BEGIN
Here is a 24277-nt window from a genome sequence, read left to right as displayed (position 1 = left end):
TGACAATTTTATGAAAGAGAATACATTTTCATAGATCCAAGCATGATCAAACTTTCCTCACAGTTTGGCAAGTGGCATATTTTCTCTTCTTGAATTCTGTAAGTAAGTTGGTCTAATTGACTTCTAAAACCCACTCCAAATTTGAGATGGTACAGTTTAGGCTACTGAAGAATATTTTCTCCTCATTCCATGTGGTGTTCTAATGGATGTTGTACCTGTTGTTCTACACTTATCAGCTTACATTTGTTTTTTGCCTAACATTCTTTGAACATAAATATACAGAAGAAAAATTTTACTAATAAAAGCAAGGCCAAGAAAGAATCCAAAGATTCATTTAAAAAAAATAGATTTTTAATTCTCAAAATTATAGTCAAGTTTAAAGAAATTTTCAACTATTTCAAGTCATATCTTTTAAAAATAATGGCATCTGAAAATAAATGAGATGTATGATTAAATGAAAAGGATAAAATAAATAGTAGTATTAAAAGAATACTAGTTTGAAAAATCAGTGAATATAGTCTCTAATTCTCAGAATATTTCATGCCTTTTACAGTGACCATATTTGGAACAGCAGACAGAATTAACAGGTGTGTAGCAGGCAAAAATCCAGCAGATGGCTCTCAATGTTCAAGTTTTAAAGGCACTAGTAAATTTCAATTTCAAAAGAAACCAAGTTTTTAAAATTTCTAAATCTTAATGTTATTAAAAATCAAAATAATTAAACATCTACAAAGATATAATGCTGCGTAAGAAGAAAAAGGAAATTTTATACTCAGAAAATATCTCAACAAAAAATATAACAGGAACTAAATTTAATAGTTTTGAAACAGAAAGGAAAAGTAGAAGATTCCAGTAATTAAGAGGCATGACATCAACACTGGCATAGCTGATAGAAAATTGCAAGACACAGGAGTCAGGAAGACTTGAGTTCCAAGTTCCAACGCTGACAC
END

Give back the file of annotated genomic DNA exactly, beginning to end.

Here is a 24277-nt window from a genome sequence, read left to right as displayed (position 1 = left end):
TGACAATTTTATGAAAGAGAATACATTTTCATAGATCCAAGCATGATCAAACTTTCCTCACAGTTTGGCAAGTGGCATATTTTCTCTTCTTGAATTCTGTAAGTAAGTTGGTCTAATTGACTTCTAAAACCCACTCCAAATTTGAGATGGTACAGTTTAGGCTACTGAAGAATATTTTCTCCTCATTCCATGTGGTGTTCTAATGGATGTTGTACCTGTTGTTCTACACTTATCAGCTTACATTTGTTTTTTGCCTAACATTCTTTGAACATAAATATACAGAAGAAAAATTTTACTAATAAAAGCAAGGCCAAGAAAGAATCCAAAGATTCATTTAAAAAAAATAGATTTTTAATTCTCAAAATTATAGTCAAGTTTAAAGAAATTTTCAACTATTTCAAGTCATATCTTTTAAAAATAATGGCATCTGAAAATAAATGAGATGTATGATTAAATGAAAAGGATAAAATAAATAGTAGTATTAAAAGAATACTAGTTTGAAAAATCAGTGAATATAGTCTCTAATTCTCAGAATATTTCATGCCTTTTACAGTGACCATATTTGGAACAGCAGACAGAATTAACAGGTGTGTAGCAGGCAAAAATCCAGCAGATGGCTCTCAATGTTCAAGTTTTAAAGGCACTAGTAAATTTCAATTTCAAAAGAAACCAAGTTTTTAAAATTTCTAAATCTTAATGTTATTAAAAATCAAAATAATTAAACATCTACAAAGATATAATGCTGCGTAAGAAGAAAAAGGAAATTTTATACTCAGAAAATATCTCAACAAAAAATATAACAGGAACTAAATTTAATAGTTTTGAAACAGAAAGGAAAAGTAGAAGATTCCAGTAATTAAGAGGCATGACATCAACACTGGCATAGCTGATAGAAAATTGCAAGACACAGGAGTCAGGAAGACTTGAGTTCCAAGTTCCAACGCTGACAC